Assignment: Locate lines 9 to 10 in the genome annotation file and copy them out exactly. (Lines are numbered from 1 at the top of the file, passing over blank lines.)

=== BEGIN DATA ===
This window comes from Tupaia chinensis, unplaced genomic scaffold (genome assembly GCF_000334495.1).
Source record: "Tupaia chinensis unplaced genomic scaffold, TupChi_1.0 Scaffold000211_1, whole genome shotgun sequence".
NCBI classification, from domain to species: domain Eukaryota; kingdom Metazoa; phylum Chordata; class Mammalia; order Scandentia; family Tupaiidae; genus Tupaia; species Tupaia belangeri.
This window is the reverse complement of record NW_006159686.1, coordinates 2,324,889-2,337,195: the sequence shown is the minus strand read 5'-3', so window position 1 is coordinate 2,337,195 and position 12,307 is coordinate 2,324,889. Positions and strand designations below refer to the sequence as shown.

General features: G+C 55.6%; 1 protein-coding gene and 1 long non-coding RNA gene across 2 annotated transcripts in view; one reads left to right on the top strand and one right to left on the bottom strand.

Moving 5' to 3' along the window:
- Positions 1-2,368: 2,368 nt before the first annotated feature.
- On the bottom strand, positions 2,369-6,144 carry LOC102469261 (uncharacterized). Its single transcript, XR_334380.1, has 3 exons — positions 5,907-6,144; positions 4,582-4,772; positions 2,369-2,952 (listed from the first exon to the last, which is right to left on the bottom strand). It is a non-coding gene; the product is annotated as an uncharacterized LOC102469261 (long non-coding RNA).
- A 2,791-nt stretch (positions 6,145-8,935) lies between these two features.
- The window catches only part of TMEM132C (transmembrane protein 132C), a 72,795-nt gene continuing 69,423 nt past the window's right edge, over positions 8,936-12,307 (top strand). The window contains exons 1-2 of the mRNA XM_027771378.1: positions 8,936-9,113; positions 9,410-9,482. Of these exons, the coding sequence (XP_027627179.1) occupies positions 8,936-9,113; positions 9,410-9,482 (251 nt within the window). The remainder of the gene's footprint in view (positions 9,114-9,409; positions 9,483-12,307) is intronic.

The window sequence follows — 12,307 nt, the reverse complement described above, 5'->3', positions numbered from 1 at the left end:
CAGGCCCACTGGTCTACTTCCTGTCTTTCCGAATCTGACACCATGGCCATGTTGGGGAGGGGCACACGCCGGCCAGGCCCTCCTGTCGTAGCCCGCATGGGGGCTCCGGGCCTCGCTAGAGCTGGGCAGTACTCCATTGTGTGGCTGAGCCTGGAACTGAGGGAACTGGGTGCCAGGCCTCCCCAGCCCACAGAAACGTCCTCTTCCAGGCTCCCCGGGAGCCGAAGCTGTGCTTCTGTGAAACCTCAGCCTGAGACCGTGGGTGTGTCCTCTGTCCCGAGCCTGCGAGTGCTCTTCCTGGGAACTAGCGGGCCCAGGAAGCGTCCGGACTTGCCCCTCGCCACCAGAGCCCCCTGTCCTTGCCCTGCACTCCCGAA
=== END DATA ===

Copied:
- A 2,791-nt stretch (positions 6,145-8,935) lies between these two features.
- The window catches only part of TMEM132C (transmembrane protein 132C), a 72,795-nt gene continuing 69,423 nt past the window's right edge, over positions 8,936-12,307 (top strand). The window contains exons 1-2 of the mRNA XM_027771378.1: positions 8,936-9,113; positions 9,410-9,482. Of these exons, the coding sequence (XP_027627179.1) occupies positions 8,936-9,113; positions 9,410-9,482 (251 nt within the window). The remainder of the gene's footprint in view (positions 9,114-9,409; positions 9,483-12,307) is intronic.